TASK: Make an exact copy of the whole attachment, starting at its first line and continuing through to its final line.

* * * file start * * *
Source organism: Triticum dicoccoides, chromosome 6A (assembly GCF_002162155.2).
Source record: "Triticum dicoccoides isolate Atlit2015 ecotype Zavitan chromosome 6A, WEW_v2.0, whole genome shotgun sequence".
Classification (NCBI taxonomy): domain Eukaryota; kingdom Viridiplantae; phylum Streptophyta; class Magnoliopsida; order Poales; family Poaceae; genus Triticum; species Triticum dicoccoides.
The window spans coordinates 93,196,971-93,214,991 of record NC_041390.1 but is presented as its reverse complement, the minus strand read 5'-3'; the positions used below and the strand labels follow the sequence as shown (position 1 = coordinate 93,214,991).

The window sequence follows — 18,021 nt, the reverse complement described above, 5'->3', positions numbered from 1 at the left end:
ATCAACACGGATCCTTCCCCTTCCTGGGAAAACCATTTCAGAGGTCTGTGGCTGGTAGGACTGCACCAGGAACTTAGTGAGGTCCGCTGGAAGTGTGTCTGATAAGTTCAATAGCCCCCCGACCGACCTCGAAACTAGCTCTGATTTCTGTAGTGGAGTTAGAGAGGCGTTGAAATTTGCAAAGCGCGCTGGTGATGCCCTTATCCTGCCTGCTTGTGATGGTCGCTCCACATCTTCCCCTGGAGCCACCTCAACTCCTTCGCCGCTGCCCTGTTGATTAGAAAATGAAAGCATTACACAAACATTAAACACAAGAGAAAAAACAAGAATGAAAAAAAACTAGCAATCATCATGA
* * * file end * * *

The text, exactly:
Source organism: Triticum dicoccoides, chromosome 6A (assembly GCF_002162155.2).
Source record: "Triticum dicoccoides isolate Atlit2015 ecotype Zavitan chromosome 6A, WEW_v2.0, whole genome shotgun sequence".
Classification (NCBI taxonomy): domain Eukaryota; kingdom Viridiplantae; phylum Streptophyta; class Magnoliopsida; order Poales; family Poaceae; genus Triticum; species Triticum dicoccoides.
The window spans coordinates 93,196,971-93,214,991 of record NC_041390.1 but is presented as its reverse complement, the minus strand read 5'-3'; the positions used below and the strand labels follow the sequence as shown (position 1 = coordinate 93,214,991).

The window sequence follows — 18,021 nt, the reverse complement described above, 5'->3', positions numbered from 1 at the left end:
ATCAACACGGATCCTTCCCCTTCCTGGGAAAACCATTTCAGAGGTCTGTGGCTGGTAGGACTGCACCAGGAACTTAGTGAGGTCCGCTGGAAGTGTGTCTGATAAGTTCAATAGCCCCCCGACCGACCTCGAAACTAGCTCTGATTTCTGTAGTGGAGTTAGAGAGGCGTTGAAATTTGCAAAGCGCGCTGGTGATGCCCTTATCCTGCCTGCTTGTGATGGTCGCTCCACATCTTCCCCTGGAGCCACCTCAACTCCTTCGCCGCTGCCCTGTTGATTAGAAAATGAAAGCATTACACAAACATTAAACACAAGAGAAAAAACAAGAATGAAAAAAAACTAGCAATCATCATGA